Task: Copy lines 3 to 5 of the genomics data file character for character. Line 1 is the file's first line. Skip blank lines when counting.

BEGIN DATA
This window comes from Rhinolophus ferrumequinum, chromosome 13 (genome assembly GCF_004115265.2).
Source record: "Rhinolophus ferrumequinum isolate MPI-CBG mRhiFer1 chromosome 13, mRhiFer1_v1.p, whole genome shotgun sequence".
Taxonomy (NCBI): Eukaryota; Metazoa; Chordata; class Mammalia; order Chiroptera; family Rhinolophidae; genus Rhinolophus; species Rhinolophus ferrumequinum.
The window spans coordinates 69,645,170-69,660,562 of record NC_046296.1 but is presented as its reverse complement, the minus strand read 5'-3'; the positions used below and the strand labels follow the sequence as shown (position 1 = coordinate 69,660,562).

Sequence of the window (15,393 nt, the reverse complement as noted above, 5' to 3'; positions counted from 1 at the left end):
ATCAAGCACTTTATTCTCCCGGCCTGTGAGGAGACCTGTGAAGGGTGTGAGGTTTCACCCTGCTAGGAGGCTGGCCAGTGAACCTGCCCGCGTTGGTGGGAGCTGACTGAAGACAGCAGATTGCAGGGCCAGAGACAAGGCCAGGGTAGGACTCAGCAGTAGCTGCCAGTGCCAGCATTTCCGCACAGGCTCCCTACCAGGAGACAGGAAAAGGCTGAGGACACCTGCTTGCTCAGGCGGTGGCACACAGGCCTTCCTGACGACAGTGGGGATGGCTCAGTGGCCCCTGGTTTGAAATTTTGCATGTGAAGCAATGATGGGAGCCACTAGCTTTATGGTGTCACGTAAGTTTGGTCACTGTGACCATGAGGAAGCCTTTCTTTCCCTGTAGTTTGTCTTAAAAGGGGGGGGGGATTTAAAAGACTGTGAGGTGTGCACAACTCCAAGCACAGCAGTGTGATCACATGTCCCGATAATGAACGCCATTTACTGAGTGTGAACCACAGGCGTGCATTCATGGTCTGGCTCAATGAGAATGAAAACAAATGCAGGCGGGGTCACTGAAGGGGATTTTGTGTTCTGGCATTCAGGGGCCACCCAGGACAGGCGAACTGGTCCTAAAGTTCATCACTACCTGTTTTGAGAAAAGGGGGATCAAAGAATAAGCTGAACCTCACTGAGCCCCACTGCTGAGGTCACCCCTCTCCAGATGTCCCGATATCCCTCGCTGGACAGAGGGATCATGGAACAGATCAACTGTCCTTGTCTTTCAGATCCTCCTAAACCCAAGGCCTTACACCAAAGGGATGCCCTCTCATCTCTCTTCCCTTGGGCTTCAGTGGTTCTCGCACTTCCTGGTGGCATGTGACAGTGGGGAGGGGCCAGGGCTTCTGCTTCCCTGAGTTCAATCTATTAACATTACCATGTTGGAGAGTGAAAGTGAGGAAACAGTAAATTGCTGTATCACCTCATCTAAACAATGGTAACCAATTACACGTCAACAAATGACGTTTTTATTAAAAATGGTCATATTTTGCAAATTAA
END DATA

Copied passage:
Taxonomy (NCBI): Eukaryota; Metazoa; Chordata; class Mammalia; order Chiroptera; family Rhinolophidae; genus Rhinolophus; species Rhinolophus ferrumequinum.
The window spans coordinates 69,645,170-69,660,562 of record NC_046296.1 but is presented as its reverse complement, the minus strand read 5'-3'; the positions used below and the strand labels follow the sequence as shown (position 1 = coordinate 69,660,562).

Sequence of the window (15,393 nt, the reverse complement as noted above, 5' to 3'; positions counted from 1 at the left end):